Red line shows new inland route for Amtrak trains if the Point Defiance Bypass is completed. Freight trains will continue along the shoreline. (USGS)

This editorial will appear in Friday’s print edition.

Maybe the Obama administration can’t wait to get started on the Point Defiance Bypass rail project. But South Sound communities that would feel the brunt of increased train traffic aren’t in a big hurry.

Under the president’s “We Can’t Wait” initiative, the administration is freeing up $473 million in unspent appropriations to expedite four construction projects – one of them being the $90 million bypass. Getting that federal money for the project is expected to move its timeline up about six months, with the state Department of Transportation hoping to begin construction in 2015.

The bypass – which would separate freight and passenger trains as they move through the South Sound – has long been on the wish list for Burlington Northern Santa Fe and Amtrak. It would allow freight trains to continue traveling along the scenic waterfront while rerouting high-speed Amtrak passenger trains inland – through not-so-scenic business districts in South Tacoma and Lakewood and on through DuPont. Read more »

Aug.
18th

The real election season shifts into high gear

This editorial will appear in Friday’s print edition.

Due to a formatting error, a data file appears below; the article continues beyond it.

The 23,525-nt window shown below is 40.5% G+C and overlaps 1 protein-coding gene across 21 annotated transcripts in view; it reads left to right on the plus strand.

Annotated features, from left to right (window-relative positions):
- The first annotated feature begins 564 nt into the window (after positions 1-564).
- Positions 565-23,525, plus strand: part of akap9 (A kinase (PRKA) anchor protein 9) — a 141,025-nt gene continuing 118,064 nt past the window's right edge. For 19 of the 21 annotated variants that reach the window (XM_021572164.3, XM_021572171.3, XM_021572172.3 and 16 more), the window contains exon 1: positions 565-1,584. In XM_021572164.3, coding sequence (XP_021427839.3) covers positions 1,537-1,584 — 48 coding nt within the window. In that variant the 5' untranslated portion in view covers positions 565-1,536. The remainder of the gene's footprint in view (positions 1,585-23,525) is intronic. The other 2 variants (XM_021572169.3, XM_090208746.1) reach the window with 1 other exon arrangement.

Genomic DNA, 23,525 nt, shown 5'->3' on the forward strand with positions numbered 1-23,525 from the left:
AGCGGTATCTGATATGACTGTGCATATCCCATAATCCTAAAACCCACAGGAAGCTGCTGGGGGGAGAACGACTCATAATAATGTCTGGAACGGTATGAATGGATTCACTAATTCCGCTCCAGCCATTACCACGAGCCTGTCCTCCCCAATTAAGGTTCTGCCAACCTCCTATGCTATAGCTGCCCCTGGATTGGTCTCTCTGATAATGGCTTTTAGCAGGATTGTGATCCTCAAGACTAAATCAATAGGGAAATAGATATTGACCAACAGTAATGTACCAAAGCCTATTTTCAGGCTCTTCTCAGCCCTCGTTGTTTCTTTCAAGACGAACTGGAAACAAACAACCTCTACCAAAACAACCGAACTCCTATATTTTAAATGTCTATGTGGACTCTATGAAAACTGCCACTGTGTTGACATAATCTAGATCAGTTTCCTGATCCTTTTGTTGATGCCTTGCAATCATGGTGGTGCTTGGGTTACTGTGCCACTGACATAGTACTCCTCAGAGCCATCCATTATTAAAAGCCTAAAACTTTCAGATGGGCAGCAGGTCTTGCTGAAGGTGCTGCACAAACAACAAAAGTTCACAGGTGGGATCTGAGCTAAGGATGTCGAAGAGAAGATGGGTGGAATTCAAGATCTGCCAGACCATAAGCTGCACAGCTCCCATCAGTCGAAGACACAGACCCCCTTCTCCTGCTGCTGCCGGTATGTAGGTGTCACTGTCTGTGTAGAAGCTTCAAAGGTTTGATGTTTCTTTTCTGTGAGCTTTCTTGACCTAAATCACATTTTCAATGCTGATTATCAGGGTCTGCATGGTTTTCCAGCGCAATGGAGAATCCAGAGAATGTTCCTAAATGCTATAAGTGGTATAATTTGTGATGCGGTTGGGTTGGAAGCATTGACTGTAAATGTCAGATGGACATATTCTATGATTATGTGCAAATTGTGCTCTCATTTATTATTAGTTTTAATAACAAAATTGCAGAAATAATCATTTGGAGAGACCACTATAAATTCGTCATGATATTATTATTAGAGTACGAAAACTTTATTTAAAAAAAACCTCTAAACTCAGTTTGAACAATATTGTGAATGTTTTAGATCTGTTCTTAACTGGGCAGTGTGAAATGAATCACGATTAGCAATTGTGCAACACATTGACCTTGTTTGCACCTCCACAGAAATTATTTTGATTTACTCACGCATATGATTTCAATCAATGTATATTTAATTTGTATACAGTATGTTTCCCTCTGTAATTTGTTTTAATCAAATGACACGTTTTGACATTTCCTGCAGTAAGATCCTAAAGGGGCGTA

The primary ballots haven’t all been tallied yet – thanks to the requirement that they only need to be postmarked by Election Day. But some things are already clear.

Just because it’s more convenient to vote now that the election is all-mail doesn’t mean people are suddenly voting in much higher numbers. As of Thursday afternoon, turnout was a lackluster 27 percent. In the last off-year election (2009), turnout was 19.2 percent.

Turnout this year wasn’t helped by the fact that voters in some communities might not have had much to get

Read more »

April
28th

Cities have valid concerns about rail bypass

This editorial will appear in Thursday’s print edition.

It’s understandable that state officials are hot to get their hands on a share of the $8 billion in federal stimulus money available for rail projects.

The quest for federal dollars is why a plan to separate freight and passenger trains through the South Sound – one that originally wasn’t going to be funded until about 2019 – is being fast-tracked, so to speak.

That’s a serious concern for the cities that will bear the brunt of the impacts when 14 Amtrak trains a day start traveling at 79 mph through several busy intersections.

The plan is for those trains, which now take the Point Defiance route, to be rerouted through South Tacoma, Lakewood and DuPont, chopping all of six minutes off the Seattle-to-Portland trip and leaving the scenic route to freight trains. The state, which will get nearly $600 million for its Seattle-to-Vancouver corridor, could begin construction on the bypass this fall.

Lakewood stands to get the worst of the impacts, with seven different intersections affected – most of them paralleling the busy South Tacoma Way/Pacific Highway South corridor. That city’s officials have been vocal in trying to get the state to at least modify the rail plan to increase safety measures with overpasses, and now DuPont has joined the fight. It only has one crossing, near Fort Lewis, but it’s already a busy one even without the holdups involved with 14 trains barreling through. Read more »